By Douglas Moran
The Palo Alto Bicycle Lobby: Impeding more and safer bicycling?Uploaded: Mar 16, 2014
I did a lot of around-town bicycling from the late 1980s through the early 2000s (foot#4) and became involved in the City's bike planning. I found myself often in strong disagreement with the collection of groups that dominate decisions on bicycle policy and projects, what I will term "The Bike Lobby". My observations are that issues of a large segment of bicyclists and potential bicyclists are not represented by these groups.
City Council is posed to approve funding for designing additional bicycle boulevards (foot#1) without addressing the problems revealed by earlier rounds. Since Council routinely lauds the plan, the projects and the process, are they oblivious to these problems or do they support the skewed results?
A common maxim of safety is that it is a combination of engineering, education and enforcement, and in that order of importance. Systems need to be engineered to take account of what people actually do, and to make it easy for them to do the right thing (user friendly). Education is the secondary measure: It can help people know how to handle unfamiliar aspects, and to reinforce and improve reactions. However, the expectation is that education will do little to counter bad inclinations. Enforcement is the last resort, suitable only for the most recalcitrant cases (it tends to be very expensive).
I am an engineer, and every engineer I know regards design as an iterative process of critiquing and refinement. But I routinely see that design process short-circuited on Palo Alto bike projects. A typical scenario is that at a hearing a concerned resident points out a design problem that encourages people (drivers or bicyclists) to do the wrong thing, to which a citizen member of the Bike Lobby responds "They just shouldn't do that", which Staff then treats as closing the matter (leaving the problem unresolved).
Another routine impediment to good design is that Staff and a large segment of the Bike Lobby are contemptuous of local knowledge of what the problems are. For example, during the meetings on the Maybell Bike Boulevard, several members of the public unsuccessfully attempted to insert information developed during an earlier study of that route. That study was funded by Caltrans and brought together professional traffic engineers (consultants) and local residents. For the Matadero Bike Boulevard, this antipathy to local knowledge resulted in the design ignoring the second biggest safety problem (as identified by residents and other bicyclists who used the route).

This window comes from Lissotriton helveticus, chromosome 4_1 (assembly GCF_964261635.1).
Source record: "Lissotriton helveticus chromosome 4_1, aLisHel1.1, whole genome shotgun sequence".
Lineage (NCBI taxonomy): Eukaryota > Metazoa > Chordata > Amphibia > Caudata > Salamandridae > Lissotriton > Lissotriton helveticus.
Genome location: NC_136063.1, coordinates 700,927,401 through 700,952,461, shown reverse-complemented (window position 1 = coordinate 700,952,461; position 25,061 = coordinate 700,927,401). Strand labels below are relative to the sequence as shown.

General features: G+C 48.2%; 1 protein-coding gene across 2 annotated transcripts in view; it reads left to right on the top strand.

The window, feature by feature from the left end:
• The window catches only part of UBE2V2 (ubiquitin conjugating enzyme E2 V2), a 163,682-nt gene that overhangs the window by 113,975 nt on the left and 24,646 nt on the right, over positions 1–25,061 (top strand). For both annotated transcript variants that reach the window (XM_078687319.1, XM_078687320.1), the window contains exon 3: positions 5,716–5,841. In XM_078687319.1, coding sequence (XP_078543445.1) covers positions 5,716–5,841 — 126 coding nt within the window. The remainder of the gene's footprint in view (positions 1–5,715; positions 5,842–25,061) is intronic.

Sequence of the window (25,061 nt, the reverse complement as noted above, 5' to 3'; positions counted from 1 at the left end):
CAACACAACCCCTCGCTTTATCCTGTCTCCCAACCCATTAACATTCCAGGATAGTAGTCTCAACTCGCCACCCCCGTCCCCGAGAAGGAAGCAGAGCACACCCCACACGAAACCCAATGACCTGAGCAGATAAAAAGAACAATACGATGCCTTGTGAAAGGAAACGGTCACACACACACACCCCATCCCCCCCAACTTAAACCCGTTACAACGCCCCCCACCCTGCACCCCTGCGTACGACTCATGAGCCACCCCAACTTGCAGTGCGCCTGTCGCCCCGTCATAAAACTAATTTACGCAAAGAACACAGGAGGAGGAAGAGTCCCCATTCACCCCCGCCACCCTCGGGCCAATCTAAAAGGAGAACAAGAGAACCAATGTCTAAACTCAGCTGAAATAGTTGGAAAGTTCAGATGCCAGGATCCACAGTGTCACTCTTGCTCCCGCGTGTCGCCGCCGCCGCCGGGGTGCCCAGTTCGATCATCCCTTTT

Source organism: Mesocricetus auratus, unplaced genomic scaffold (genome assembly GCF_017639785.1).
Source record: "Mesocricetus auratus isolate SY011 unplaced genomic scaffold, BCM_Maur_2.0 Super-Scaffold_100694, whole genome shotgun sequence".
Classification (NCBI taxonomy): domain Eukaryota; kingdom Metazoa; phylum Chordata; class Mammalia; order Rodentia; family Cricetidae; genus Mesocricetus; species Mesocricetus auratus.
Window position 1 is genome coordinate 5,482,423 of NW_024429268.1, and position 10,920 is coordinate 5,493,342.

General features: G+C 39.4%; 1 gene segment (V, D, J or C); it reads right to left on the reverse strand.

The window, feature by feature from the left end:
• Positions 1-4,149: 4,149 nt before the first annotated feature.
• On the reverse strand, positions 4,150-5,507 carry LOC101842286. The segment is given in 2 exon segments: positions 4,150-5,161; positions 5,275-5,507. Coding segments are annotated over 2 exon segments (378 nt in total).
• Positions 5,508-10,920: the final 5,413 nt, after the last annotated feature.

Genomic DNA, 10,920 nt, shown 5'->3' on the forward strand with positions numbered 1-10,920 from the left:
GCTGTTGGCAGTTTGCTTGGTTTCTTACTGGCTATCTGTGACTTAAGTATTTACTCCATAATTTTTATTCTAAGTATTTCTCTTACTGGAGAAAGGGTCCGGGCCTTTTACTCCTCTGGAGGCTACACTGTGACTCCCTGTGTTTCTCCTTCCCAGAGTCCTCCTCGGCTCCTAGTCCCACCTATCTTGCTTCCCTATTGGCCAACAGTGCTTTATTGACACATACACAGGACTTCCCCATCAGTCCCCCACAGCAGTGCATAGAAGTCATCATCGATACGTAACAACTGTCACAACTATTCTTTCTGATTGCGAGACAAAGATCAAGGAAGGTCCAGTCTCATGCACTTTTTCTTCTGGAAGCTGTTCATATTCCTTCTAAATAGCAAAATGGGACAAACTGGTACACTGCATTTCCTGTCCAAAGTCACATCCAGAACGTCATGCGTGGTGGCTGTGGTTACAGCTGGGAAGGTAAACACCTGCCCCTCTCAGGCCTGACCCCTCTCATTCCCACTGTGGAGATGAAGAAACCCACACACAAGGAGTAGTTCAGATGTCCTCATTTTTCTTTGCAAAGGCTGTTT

Another factor in bad design is that many of the decisions are informed by ideology, not analysis. For example, the anti-auto ideology of a significant segment of the Bike Lobby is so strong that being anti-auto is more important than being pro-bike. I am not talking about the entirely understandable situations where they missed a side-effect, but decisions where they had been made aware of the negative consequences.
This surfaced multiple times during the meetings on the reconfiguration of Arastradero Road. Residents expressed concern that increased congestion on Arastradero was increasing cut-through traffic on Maybell and other local streets that were already heavily used by bicyclists. The response of the Bike Lobby was first--say it--"Drivers just shouldn't do that", and later to declare such side-effects to be outside the scope of consideration. Putting bike lanes on Arastradero was so important to the Bike Lobby that they rejected even considering whether it might be safer to encourage that bike traffic to instead use Maybell, which was only one block away (to the north).
Note: Please do not re-fight those specific decisions here--it is being offered only as an example of a pattern in the process that I find troubling.
At that time, I was often driving on Arastradero and I noticed several unnecessary problems in the lane configurations. (foot#2) One was that inadequate signage for lane merges resulted in abrupt and contentious merges. This created situations where drivers attempting to avoid a collision would intrude into the bike lane, potentially colliding with a bicyclist that they might not be aware off. Another was an east-bound lane-merge shortly after the traffic light at Terman Middle School that became know as "the drag strip" because drivers would jack-rabbit out of the light (to get into safer position for the merge). This poses a serious safety risk for both pedestrians and bicyclists crossing there. Although crossing guards handle this during peak school commute hours, there is plenty of activity outside those hours (school, park, residences). You would think that once I pointed this out that the Bike Lobby would get behind fixing these problems. Wrong. All they heard was that this would make things less dangerous for drivers, and they reflexively opposed that. When I raised this at the Planning and Transportation Commission, then-Commissioner Dan Garber lectured me that being pro-auto was contrary to current City policy.